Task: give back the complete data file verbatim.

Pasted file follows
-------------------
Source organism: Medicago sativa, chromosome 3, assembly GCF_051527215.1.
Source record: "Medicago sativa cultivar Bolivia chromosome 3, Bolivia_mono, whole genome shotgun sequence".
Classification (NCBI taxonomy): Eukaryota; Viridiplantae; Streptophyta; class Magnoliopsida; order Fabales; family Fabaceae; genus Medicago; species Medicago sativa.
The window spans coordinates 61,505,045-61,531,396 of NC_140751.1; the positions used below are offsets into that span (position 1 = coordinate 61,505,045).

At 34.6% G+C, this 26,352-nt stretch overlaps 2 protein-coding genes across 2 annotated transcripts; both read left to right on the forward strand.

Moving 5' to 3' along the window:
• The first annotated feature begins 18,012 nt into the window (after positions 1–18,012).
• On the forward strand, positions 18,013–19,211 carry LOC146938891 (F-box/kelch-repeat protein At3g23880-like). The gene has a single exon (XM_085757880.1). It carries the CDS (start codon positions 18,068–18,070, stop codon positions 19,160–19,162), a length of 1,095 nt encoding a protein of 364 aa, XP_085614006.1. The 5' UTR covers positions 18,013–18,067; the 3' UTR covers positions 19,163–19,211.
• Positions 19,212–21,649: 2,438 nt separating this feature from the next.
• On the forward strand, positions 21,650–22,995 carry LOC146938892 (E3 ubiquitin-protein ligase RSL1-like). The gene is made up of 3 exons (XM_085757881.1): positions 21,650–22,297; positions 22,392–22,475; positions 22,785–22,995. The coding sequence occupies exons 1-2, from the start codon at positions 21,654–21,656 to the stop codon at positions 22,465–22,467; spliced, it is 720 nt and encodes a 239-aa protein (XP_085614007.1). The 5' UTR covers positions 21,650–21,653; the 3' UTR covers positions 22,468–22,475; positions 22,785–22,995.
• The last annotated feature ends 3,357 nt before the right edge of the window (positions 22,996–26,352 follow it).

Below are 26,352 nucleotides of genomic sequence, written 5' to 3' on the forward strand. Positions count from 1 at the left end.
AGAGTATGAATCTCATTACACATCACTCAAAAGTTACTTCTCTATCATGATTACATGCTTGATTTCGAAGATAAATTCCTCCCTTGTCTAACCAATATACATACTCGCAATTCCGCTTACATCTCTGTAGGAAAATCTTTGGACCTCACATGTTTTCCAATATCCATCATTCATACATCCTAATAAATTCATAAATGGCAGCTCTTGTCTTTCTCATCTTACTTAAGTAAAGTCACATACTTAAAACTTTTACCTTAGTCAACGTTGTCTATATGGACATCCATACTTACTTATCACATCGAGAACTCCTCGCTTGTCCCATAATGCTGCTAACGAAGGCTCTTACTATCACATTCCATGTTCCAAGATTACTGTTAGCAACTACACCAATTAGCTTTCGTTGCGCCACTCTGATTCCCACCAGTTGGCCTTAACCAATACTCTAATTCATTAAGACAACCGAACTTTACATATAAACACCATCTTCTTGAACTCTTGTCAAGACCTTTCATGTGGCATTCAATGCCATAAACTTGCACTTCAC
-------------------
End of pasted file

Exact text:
Source organism: Medicago sativa, chromosome 3, assembly GCF_051527215.1.
Source record: "Medicago sativa cultivar Bolivia chromosome 3, Bolivia_mono, whole genome shotgun sequence".
Classification (NCBI taxonomy): Eukaryota; Viridiplantae; Streptophyta; class Magnoliopsida; order Fabales; family Fabaceae; genus Medicago; species Medicago sativa.
The window spans coordinates 61,505,045-61,531,396 of NC_140751.1; the positions used below are offsets into that span (position 1 = coordinate 61,505,045).

At 34.6% G+C, this 26,352-nt stretch overlaps 2 protein-coding genes across 2 annotated transcripts; both read left to right on the forward strand.

Moving 5' to 3' along the window:
• The first annotated feature begins 18,012 nt into the window (after positions 1–18,012).
• On the forward strand, positions 18,013–19,211 carry LOC146938891 (F-box/kelch-repeat protein At3g23880-like). The gene has a single exon (XM_085757880.1). It carries the CDS (start codon positions 18,068–18,070, stop codon positions 19,160–19,162), a length of 1,095 nt encoding a protein of 364 aa, XP_085614006.1. The 5' UTR covers positions 18,013–18,067; the 3' UTR covers positions 19,163–19,211.
• Positions 19,212–21,649: 2,438 nt separating this feature from the next.
• On the forward strand, positions 21,650–22,995 carry LOC146938892 (E3 ubiquitin-protein ligase RSL1-like). The gene is made up of 3 exons (XM_085757881.1): positions 21,650–22,297; positions 22,392–22,475; positions 22,785–22,995. The coding sequence occupies exons 1-2, from the start codon at positions 21,654–21,656 to the stop codon at positions 22,465–22,467; spliced, it is 720 nt and encodes a 239-aa protein (XP_085614007.1). The 5' UTR covers positions 21,650–21,653; the 3' UTR covers positions 22,468–22,475; positions 22,785–22,995.
• The last annotated feature ends 3,357 nt before the right edge of the window (positions 22,996–26,352 follow it).

Below are 26,352 nucleotides of genomic sequence, written 5' to 3' on the forward strand. Positions count from 1 at the left end.
AGAGTATGAATCTCATTACACATCACTCAAAAGTTACTTCTCTATCATGATTACATGCTTGATTTCGAAGATAAATTCCTCCCTTGTCTAACCAATATACATACTCGCAATTCCGCTTACATCTCTGTAGGAAAATCTTTGGACCTCACATGTTTTCCAATATCCATCATTCATACATCCTAATAAATTCATAAATGGCAGCTCTTGTCTTTCTCATCTTACTTAAGTAAAGTCACATACTTAAAACTTTTACCTTAGTCAACGTTGTCTATATGGACATCCATACTTACTTATCACATCGAGAACTCCTCGCTTGTCCCATAATGCTGCTAACGAAGGCTCTTACTATCACATTCCATGTTCCAAGATTACTGTTAGCAACTACACCAATTAGCTTTCGTTGCGCCACTCTGATTCCCACCAGTTGGCCTTAACCAATACTCTAATTCATTAAGACAACCGAACTTTACATATAAACACCATCTTCTTGAACTCTTGTCAAGACCTTTCATGTGGCATTCAATGCCATAAACTTGCACTTCAC